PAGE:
A few days before Brenda passed, Liz, one of the CAST Team (Creative and Support Therapies) together with the nursing staff, made a wish come true for Brenda and her family by turning on the Christmas lights in the garden a little early to give Brenda the chance to see them, bringing tears to the eyes of all involved.

As the illness progressed, hospice staff were able to put a bed in Brenda’s room so Gillian could be close to her mum until her passing.  She describes how she felt blessed to remain as ever by her Mum’s side and goes on to say “Mum was my soulmate and whilst I know that a part of me has gone with mum, my mum will always be with me”.

Gillian remembers how her Grandma used to sing to her ‘I watched the sunrise’ and how she sang this to her mum after her passing, this special song was also sung by one of Brenda’s friends at her funeral at St Peters Church, Mill Hill.  In recognition of the loving, caring and genuine person Brenda was, her family and friends filled the church to the brim dressed in poppies and Brenda’s favourite prints in tribute to such a wonderful women and the mark she had made on them. Ever present the hospice staff catered for what can only be described as ’the after party’ making sure no one went hungry whilst they danced the night away to live enter­ta­inment at Brenda’s unique tribute.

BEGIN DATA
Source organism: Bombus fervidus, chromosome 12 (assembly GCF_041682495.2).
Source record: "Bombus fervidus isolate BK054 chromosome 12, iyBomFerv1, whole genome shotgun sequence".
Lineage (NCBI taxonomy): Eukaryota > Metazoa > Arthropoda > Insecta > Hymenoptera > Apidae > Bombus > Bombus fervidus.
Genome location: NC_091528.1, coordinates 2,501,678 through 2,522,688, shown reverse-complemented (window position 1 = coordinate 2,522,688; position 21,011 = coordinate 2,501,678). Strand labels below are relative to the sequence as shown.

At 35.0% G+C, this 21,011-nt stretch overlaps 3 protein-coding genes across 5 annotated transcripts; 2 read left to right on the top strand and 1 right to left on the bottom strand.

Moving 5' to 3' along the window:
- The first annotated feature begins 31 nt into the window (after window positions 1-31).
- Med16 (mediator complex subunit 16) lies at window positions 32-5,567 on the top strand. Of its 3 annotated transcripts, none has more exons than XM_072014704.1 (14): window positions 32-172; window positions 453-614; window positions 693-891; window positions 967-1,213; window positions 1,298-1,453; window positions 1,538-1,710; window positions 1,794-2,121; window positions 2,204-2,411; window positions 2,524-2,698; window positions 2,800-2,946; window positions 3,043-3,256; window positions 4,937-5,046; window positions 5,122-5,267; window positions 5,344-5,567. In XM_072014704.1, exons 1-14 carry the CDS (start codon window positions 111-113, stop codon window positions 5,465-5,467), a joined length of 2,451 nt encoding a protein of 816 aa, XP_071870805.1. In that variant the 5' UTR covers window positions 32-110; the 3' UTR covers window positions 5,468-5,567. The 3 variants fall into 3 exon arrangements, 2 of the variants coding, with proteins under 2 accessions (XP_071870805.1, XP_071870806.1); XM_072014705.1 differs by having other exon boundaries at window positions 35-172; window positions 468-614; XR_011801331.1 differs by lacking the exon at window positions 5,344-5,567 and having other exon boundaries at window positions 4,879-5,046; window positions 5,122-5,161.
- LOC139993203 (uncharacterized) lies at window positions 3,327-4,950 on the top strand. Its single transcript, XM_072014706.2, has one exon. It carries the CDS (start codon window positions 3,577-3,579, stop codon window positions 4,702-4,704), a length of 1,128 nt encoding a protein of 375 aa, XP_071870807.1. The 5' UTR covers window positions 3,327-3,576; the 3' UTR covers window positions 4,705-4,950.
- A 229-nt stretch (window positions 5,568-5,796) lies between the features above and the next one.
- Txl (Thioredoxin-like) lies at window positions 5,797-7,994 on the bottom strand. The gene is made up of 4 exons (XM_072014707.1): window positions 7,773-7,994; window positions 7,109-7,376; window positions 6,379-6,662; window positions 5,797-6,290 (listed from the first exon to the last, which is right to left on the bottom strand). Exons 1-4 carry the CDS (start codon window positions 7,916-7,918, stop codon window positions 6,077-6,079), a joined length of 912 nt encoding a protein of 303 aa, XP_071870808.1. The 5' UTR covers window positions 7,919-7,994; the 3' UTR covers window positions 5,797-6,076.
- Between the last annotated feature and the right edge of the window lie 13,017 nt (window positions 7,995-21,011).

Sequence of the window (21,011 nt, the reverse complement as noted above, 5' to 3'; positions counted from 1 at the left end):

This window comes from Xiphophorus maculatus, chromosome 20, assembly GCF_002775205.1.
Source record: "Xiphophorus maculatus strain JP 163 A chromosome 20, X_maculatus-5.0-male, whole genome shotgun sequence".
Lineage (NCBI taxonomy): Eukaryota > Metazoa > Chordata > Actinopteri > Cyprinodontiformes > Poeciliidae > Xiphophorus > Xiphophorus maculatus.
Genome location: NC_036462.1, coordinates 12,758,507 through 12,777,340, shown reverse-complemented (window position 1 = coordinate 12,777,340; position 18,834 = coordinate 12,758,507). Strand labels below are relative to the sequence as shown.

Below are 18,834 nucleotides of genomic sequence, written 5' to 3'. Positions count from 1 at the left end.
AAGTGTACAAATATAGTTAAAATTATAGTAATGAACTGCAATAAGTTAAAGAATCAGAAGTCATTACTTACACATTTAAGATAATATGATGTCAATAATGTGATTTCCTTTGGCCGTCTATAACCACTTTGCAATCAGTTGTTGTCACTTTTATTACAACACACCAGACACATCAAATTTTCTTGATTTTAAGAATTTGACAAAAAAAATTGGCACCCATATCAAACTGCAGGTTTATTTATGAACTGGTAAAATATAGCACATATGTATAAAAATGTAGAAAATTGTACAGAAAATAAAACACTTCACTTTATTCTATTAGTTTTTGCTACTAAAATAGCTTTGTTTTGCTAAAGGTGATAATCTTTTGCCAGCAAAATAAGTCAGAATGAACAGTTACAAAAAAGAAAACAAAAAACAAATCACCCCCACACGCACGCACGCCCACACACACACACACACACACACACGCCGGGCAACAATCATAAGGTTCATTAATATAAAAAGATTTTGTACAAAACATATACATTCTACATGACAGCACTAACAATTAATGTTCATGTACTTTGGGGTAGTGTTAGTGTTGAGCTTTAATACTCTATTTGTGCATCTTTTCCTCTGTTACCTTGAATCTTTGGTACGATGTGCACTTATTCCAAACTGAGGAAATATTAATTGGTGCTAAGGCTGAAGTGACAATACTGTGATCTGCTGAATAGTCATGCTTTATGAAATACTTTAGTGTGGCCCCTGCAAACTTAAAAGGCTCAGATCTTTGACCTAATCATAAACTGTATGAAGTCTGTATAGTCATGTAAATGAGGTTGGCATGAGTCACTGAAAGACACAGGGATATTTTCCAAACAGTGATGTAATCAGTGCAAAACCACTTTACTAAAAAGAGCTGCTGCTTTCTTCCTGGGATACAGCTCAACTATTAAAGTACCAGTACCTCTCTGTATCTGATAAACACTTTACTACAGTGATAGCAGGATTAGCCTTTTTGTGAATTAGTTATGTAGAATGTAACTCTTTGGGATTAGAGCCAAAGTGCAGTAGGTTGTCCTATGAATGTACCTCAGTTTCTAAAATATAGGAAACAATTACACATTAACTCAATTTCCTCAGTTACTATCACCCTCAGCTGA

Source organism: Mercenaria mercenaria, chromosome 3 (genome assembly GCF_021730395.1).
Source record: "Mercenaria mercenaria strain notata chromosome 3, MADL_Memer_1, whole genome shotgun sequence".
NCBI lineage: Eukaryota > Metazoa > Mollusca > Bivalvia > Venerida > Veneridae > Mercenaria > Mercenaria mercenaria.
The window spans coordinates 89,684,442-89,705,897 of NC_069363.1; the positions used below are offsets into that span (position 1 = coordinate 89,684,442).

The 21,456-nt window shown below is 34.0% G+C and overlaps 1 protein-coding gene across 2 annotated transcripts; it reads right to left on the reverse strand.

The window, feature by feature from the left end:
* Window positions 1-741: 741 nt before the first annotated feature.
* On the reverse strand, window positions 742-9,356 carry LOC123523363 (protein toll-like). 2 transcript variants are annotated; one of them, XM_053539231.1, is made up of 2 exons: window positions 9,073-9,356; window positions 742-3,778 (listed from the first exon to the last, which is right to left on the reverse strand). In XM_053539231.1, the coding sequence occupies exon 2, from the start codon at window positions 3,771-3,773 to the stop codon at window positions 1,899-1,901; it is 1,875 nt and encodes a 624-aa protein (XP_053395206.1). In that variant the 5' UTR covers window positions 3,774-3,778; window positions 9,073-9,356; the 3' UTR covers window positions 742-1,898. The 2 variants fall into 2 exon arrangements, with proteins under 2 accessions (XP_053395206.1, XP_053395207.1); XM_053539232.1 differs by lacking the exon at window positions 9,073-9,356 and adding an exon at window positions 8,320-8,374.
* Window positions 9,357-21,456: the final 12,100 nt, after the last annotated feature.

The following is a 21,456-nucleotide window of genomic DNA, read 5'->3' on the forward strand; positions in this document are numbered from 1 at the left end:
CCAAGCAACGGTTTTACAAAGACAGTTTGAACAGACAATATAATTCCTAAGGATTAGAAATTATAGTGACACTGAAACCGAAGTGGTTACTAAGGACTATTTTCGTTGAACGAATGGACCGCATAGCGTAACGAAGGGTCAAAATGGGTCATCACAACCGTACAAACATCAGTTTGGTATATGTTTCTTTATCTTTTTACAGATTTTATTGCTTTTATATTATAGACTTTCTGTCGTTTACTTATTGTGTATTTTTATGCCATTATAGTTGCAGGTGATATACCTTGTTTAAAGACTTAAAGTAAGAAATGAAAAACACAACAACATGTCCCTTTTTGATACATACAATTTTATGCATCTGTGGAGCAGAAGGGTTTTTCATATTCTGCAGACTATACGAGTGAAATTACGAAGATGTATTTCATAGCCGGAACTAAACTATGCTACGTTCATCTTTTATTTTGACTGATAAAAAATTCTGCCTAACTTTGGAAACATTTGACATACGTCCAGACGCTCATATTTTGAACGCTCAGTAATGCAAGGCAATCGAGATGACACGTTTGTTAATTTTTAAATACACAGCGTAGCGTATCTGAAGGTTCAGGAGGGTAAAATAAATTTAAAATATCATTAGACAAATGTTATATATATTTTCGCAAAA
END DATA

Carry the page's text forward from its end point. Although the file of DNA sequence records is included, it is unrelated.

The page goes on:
Gillian made a promise to her Mum that she would come back to the hospice, and Brenda took solace in this knowing the support her daughter and family had and would continue to receive there.  Gillian finishes by saying “You hear the staff at the hospice talk about the ‘hospice family’ and I honestly feel like I’m a part of this, I made so many special memories there with both mum and the staff and felt at ease with everyone and don’t think I could ever thank them enough.  I hope that by sharing my story, this will help people to have a better under­standing of what the hospice does and how they do it, so that people don’t feel scared if they or a family member should ever need to”.